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My Spouse Did Not Return the Kids On Time-Should I Call the Police?

Categorized as Child Custody

Divorcing spouses fighting over custody may ask this question of their lawyer at some point during or after their divorce when the other parent does not comply with the parenting schedule. The schedule may have been set forth in a Court order, a Judgment for Dissolution of Marriage, a written parenting agreement, or some other agreement between the parties.

When you look at the agreement, you know that you are right. It is 7:15 p.m. and he was supposed to have the kids back by 7:00 p.m. It is Sunday and they have school tomorrow…It is Friday at 5:00 p.m. and you are at her house to pick up the boys for the weekend. It doesn’t look like anyone is home. What do you do?

Generally there are 3 people whom you can contact: 1.) Your spouse/ex-spouse; 2.) your lawyer; and 3.) the police. If you have a reasonable basis for believing your child(re) may be seriously endangered, by all means, call the police.

There is another option: Take a deep breath and consider the following—how late past the drop off time is it? Are you capable of effectively communicating with your spouse/ex-spouse via text and/or calling him or her? Is it reasonable to call your lawyer right now? Would calling the police make you look “crazy”? Do you want to risk exposing your children to the police over this?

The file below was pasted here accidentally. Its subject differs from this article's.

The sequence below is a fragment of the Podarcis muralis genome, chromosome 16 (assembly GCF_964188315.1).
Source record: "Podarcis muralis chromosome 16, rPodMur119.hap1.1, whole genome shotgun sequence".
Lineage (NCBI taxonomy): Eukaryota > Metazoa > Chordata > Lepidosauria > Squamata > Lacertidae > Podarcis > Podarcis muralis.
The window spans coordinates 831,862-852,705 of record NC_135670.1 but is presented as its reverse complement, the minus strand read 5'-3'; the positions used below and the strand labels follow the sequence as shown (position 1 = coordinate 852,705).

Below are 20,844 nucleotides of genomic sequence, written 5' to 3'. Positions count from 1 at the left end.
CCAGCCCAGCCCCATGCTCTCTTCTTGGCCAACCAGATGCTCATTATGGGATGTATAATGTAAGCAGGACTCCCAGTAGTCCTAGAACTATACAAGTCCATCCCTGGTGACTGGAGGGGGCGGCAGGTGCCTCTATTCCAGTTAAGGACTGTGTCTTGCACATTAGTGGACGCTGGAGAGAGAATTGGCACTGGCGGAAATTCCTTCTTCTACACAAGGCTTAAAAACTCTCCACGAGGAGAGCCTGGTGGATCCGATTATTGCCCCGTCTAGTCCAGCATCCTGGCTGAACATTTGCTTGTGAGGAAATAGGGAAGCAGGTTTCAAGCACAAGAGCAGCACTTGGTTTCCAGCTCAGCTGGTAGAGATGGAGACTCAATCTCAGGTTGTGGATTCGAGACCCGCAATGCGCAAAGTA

Often, but certainly not always, the answer to whether you should call the police is “no.” (In the case where no one is home, the answer may be “yes”.)You may call your lawyer depending on the circumstances, but, even then, there is often little he or she can do to get your spouse/ex-spouse to return the child or children home in that moment. The typical recourse is for your lawyer to file a contempt action, for violating the parenting schedule, against the other parent.

Depending on how egregious the violation was and what other long term goals there may be in your case, your lawyer may recommend that you do not pursue a contempt action.

Many parents grow frustrated by this advice and sigh, “But he is always getting away with it….” It is critical to talk to your lawyer about other measures you can propose that may resolve the problem rather than calling the police.


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